When liquid CO2 is disposed into the deep sea or stored on the sea floor in order to prevent anthropogenic CO2 from entering the atmosphere, the CO2 reacts immediately with the seawater and forms solid CO2 hydrate. In this study, a growth model is proposed for CO2 hydrate layers. In addition, an estimation is shown for the CO2 concentration profile, the growth rate of the layer, and its thickness in the quasi-steady state. The simulation results indicate that the hydrate layer diminishes CO2 dissolution from the storage pool into the upper sea. This growth process is extremely sensitive to the density difference between the CO2 hydrate particles and its environmental liquid.
An ideal heat integrated distillation column (HIDiC), which has neither a reboiler nor a condenser, was studied based on its non-linear and linearized dynamic models. It was found that heat integration between rectifying and stripping sections does not lead to an unstable plant. Moreover, the thermal interaction appears to be relatively stronger at low pressure difference than that at high pressure difference. Strong gain directionality has been found in the ideal HIDiC, where the pressure difference and feed thermal condition correspond to low and high gain direction respectively. With proper design of the process, thermal interaction, affects the system time constant only to a limited extent, and intensifies the interaction within a dual point composition control scheme. In fact, the degree of coupling between top and bottom control loops is governed by feed thermal condition since it is in line with high gain direction and can simultaneously introduce changes of both internal and external flows.
This paper demonstrates a three-dimensional graphical representation of energy losses in a distillation column by applying an Energy-Utilization Diagram (EUD). The concepts of both premixing model and individual energy level are applied to classify the energy loss in a column into six kinds; losses due to heating, and mixing in liquid phase, losses due to cooling and mixing in vapor phase, and losses due to evaporation of light components and condensation of heavy components through phase changes. The diagram displays transformed energy, its energy level, and unit height of the column in three-dimensional space. This diagram is useful for qualifying and quantifying the energy loss in a distillation column, and the target to minimize the energy and exergy consumption can be identified. The characteristics of close-to-equilibrium points (CEP) are also demonstrated.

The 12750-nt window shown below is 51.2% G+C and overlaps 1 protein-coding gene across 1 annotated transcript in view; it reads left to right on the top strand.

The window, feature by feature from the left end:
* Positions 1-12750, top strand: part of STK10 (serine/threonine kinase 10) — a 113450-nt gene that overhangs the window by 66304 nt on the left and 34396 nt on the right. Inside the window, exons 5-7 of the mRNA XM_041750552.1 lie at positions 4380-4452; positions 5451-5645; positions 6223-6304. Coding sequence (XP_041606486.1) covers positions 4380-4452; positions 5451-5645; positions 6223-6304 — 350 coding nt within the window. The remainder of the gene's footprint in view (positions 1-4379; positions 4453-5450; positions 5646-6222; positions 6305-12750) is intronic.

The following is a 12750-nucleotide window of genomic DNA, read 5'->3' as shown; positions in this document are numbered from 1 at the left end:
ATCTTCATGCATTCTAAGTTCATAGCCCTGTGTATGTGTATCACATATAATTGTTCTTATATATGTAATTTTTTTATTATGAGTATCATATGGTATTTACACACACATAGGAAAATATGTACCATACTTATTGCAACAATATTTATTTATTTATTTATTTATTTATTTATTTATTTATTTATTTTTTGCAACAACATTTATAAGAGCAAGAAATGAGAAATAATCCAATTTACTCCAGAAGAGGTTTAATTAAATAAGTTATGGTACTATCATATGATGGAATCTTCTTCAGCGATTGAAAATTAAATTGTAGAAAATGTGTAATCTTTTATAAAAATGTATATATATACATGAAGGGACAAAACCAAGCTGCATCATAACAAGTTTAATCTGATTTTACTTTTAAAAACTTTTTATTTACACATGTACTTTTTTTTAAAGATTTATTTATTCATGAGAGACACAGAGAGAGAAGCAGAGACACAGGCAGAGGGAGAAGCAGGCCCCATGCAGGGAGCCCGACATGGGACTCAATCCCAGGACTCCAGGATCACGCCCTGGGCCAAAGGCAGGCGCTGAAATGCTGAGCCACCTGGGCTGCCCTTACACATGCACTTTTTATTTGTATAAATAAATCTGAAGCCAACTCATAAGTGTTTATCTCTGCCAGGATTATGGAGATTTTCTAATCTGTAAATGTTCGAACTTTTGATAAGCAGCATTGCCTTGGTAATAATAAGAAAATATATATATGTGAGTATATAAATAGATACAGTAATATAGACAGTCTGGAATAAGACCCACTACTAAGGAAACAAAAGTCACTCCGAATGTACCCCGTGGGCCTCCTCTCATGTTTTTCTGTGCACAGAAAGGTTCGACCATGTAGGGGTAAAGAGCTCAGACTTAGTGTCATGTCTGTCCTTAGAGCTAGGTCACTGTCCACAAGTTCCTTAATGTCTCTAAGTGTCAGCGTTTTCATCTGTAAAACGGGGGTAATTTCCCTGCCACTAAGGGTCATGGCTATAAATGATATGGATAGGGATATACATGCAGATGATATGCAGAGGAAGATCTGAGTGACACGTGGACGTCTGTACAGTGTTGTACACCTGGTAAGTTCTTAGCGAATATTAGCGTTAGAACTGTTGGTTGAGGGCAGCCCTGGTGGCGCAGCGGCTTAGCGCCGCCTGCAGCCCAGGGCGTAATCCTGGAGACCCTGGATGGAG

Carbon fiber-reinforced carbon matrix (C/C) composites are useful engineering materials because they have a high strength to weight ratio and good creep resistance at high temperature. They are stable up to very high temperatures in inert or vacuum environments, but have a serious drawback of reaction with oxidizing atmospheres at temperatures as low as 773 K. In this study, the effects of double coating of SiC and glass materials on the oxidation resistance of C/C composites were investigated. The first coating of SiC was made by pack cementation in a graphite crucible with metallic silicon, and the second coating of glass materials was applied with ceramics mixtures in order to seal cracks in the SiC layer. The components of the mixtures were m-Si (metallic Si), Al2O3, B4C, SiC and ZrSi2. SiC/Si-B4C-SiC-ZrSi2 coatings were found to provide very effective oxidation resistance at 1773 K in air for 10 hrs. Furthermore, the effects of seven kinds of silicide additive on oxidation resistance of C/C composites were also studied. It was found that ZrSi2 and HfSi2 were very effective on the resistance compared with other silicides.
The instantaneous fluctuating velocities of particles acquired in three different flow regions of three-phase systems were measured by direct visualization. The local dynamics of particles were characterized by the deterministic chaos analysis of particle velocity fluctuations in terms of the correlation dimension obtained based on the time-delay embedding theorem. The results show that particles in the stable wake region exhibit highly chaotic velocity fluctuations with large correlation dimensions in spite of the apparently smooth trajectories with low fractal dimensions determined based on the box-counting method. In large particle systems the self-induced particle motion due to eddy shedding was found to be significant, resulting in an increase in correlation dimension with particle size. A sudden change in the correlation dimension was found to occur at the superficial gas velocity corresponding to the transition from the homogeneous bubbly flow to churn-turbulent flow regime.
Chromatographic techniques were used for measuring the adsorption of toluene and naphthalene on silica gel packed beds under the supercritical and subcritical conditions at 301–318 K, 54–150 atm, and 0.3 < NRe < 7. The moment method was used to determine the equilibrium constants and rate parameters. The results showed a significant reduction of the adsorption equilibrium constant as the pressure changed from subcritical to supercritical; the axial dispersion coefficients at supercritical conditions were intermediate to those of what would be obtained in gases and liquids; in the pressure range where density fluctuations with concentration were large, axial dispersion was influenced by both natural convection and molecular diffusion; diffusion within the pores of the adsorbent was found to be the major resistance to adsorption. In addition to these parameters, partial molar volumes were determined from the chromatographic experiment and were found to agree well with the values reported in earlier work.